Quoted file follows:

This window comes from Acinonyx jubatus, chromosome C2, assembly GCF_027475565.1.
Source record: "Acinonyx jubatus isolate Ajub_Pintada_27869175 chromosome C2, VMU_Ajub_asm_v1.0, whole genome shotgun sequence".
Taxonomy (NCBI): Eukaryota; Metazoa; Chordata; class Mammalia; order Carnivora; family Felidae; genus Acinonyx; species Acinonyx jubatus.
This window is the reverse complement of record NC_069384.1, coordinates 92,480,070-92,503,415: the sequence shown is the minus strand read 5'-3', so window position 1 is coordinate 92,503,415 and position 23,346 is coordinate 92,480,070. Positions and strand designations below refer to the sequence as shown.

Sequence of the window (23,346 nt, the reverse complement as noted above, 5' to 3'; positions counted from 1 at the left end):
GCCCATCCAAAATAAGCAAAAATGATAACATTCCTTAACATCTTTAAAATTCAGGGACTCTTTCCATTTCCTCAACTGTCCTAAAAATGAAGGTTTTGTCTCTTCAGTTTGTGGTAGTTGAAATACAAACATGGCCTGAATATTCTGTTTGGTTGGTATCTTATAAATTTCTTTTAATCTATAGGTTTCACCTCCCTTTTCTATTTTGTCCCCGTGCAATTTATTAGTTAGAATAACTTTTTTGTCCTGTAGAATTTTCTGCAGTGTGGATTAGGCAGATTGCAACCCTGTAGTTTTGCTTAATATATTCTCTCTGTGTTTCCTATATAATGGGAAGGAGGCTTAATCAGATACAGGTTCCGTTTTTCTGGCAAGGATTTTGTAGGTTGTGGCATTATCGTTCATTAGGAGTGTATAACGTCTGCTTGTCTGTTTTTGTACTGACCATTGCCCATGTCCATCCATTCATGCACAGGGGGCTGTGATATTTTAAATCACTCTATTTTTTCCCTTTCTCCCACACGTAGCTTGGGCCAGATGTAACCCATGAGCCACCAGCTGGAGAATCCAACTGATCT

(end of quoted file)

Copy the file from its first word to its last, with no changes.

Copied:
This window comes from Acinonyx jubatus, chromosome C2, assembly GCF_027475565.1.
Source record: "Acinonyx jubatus isolate Ajub_Pintada_27869175 chromosome C2, VMU_Ajub_asm_v1.0, whole genome shotgun sequence".
Taxonomy (NCBI): Eukaryota; Metazoa; Chordata; class Mammalia; order Carnivora; family Felidae; genus Acinonyx; species Acinonyx jubatus.
This window is the reverse complement of record NC_069384.1, coordinates 92,480,070-92,503,415: the sequence shown is the minus strand read 5'-3', so window position 1 is coordinate 92,503,415 and position 23,346 is coordinate 92,480,070. Positions and strand designations below refer to the sequence as shown.

Sequence of the window (23,346 nt, the reverse complement as noted above, 5' to 3'; positions counted from 1 at the left end):
GCCCATCCAAAATAAGCAAAAATGATAACATTCCTTAACATCTTTAAAATTCAGGGACTCTTTCCATTTCCTCAACTGTCCTAAAAATGAAGGTTTTGTCTCTTCAGTTTGTGGTAGTTGAAATACAAACATGGCCTGAATATTCTGTTTGGTTGGTATCTTATAAATTTCTTTTAATCTATAGGTTTCACCTCCCTTTTCTATTTTGTCCCCGTGCAATTTATTAGTTAGAATAACTTTTTTGTCCTGTAGAATTTTCTGCAGTGTGGATTAGGCAGATTGCAACCCTGTAGTTTTGCTTAATATATTCTCTCTGTGTTTCCTATATAATGGGAAGGAGGCTTAATCAGATACAGGTTCCGTTTTTCTGGCAAGGATTTTGTAGGTTGTGGCATTATCGTTCATTAGGAGTGTATAACGTCTGCTTGTCTGTTTTTGTACTGACCATTGCCCATGTCCATCCATTCATGCACAGGGGGCTGTGATATTTTAAATCACTCTATTTTTTCCCTTTCTCCCACACGTAGCTTGGGCCAGATGTAACCCATGAGCCACCAGCTGGAGAATCCAACTGATCT